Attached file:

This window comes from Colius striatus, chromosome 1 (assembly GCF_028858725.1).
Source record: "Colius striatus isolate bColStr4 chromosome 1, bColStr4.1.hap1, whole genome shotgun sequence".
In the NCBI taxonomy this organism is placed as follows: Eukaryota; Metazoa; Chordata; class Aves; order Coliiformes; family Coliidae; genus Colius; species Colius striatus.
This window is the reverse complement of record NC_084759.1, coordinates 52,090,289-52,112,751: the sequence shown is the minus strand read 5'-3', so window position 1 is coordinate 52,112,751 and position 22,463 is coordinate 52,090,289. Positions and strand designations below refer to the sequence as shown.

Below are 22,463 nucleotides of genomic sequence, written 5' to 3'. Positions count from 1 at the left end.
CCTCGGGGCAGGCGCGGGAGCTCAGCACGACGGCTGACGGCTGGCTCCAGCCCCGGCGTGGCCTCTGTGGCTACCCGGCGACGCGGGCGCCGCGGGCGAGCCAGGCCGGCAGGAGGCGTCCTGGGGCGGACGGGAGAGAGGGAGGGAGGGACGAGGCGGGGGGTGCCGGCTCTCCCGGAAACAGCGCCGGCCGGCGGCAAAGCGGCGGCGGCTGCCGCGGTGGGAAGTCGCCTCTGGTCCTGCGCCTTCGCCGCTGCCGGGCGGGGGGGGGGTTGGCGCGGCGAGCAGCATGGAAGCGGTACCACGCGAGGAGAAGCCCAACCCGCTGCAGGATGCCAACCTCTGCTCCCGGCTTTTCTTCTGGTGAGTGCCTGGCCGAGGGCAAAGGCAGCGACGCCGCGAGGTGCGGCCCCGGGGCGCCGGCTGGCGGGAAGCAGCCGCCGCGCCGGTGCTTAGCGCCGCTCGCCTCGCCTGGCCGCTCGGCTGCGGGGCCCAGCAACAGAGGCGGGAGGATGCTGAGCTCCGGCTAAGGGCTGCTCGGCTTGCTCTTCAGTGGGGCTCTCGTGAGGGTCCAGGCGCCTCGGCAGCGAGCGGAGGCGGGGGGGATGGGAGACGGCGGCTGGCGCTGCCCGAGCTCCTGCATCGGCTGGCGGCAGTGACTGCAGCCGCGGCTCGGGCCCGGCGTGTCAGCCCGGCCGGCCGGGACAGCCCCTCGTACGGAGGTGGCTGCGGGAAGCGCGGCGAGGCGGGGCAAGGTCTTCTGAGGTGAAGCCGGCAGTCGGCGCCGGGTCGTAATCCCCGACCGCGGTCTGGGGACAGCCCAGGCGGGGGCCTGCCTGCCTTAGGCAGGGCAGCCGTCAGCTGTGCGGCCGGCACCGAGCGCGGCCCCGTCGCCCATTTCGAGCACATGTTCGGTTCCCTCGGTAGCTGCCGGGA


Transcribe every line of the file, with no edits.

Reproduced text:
This window comes from Colius striatus, chromosome 1 (assembly GCF_028858725.1).
Source record: "Colius striatus isolate bColStr4 chromosome 1, bColStr4.1.hap1, whole genome shotgun sequence".
In the NCBI taxonomy this organism is placed as follows: Eukaryota; Metazoa; Chordata; class Aves; order Coliiformes; family Coliidae; genus Colius; species Colius striatus.
This window is the reverse complement of record NC_084759.1, coordinates 52,090,289-52,112,751: the sequence shown is the minus strand read 5'-3', so window position 1 is coordinate 52,112,751 and position 22,463 is coordinate 52,090,289. Positions and strand designations below refer to the sequence as shown.

Below are 22,463 nucleotides of genomic sequence, written 5' to 3'. Positions count from 1 at the left end.
CCTCGGGGCAGGCGCGGGAGCTCAGCACGACGGCTGACGGCTGGCTCCAGCCCCGGCGTGGCCTCTGTGGCTACCCGGCGACGCGGGCGCCGCGGGCGAGCCAGGCCGGCAGGAGGCGTCCTGGGGCGGACGGGAGAGAGGGAGGGAGGGACGAGGCGGGGGGTGCCGGCTCTCCCGGAAACAGCGCCGGCCGGCGGCAAAGCGGCGGCGGCTGCCGCGGTGGGAAGTCGCCTCTGGTCCTGCGCCTTCGCCGCTGCCGGGCGGGGGGGGGGTTGGCGCGGCGAGCAGCATGGAAGCGGTACCACGCGAGGAGAAGCCCAACCCGCTGCAGGATGCCAACCTCTGCTCCCGGCTTTTCTTCTGGTGAGTGCCTGGCCGAGGGCAAAGGCAGCGACGCCGCGAGGTGCGGCCCCGGGGCGCCGGCTGGCGGGAAGCAGCCGCCGCGCCGGTGCTTAGCGCCGCTCGCCTCGCCTGGCCGCTCGGCTGCGGGGCCCAGCAACAGAGGCGGGAGGATGCTGAGCTCCGGCTAAGGGCTGCTCGGCTTGCTCTTCAGTGGGGCTCTCGTGAGGGTCCAGGCGCCTCGGCAGCGAGCGGAGGCGGGGGGGATGGGAGACGGCGGCTGGCGCTGCCCGAGCTCCTGCATCGGCTGGCGGCAGTGACTGCAGCCGCGGCTCGGGCCCGGCGTGTCAGCCCGGCCGGCCGGGACAGCCCCTCGTACGGAGGTGGCTGCGGGAAGCGCGGCGAGGCGGGGCAAGGTCTTCTGAGGTGAAGCCGGCAGTCGGCGCCGGGTCGTAATCCCCGACCGCGGTCTGGGGACAGCCCAGGCGGGGGCCTGCCTGCCTTAGGCAGGGCAGCCGTCAGCTGTGCGGCCGGCACCGAGCGCGGCCCCGTCGCCCATTTCGAGCACATGTTCGGTTCCCTCGGTAGCTGCCGGGA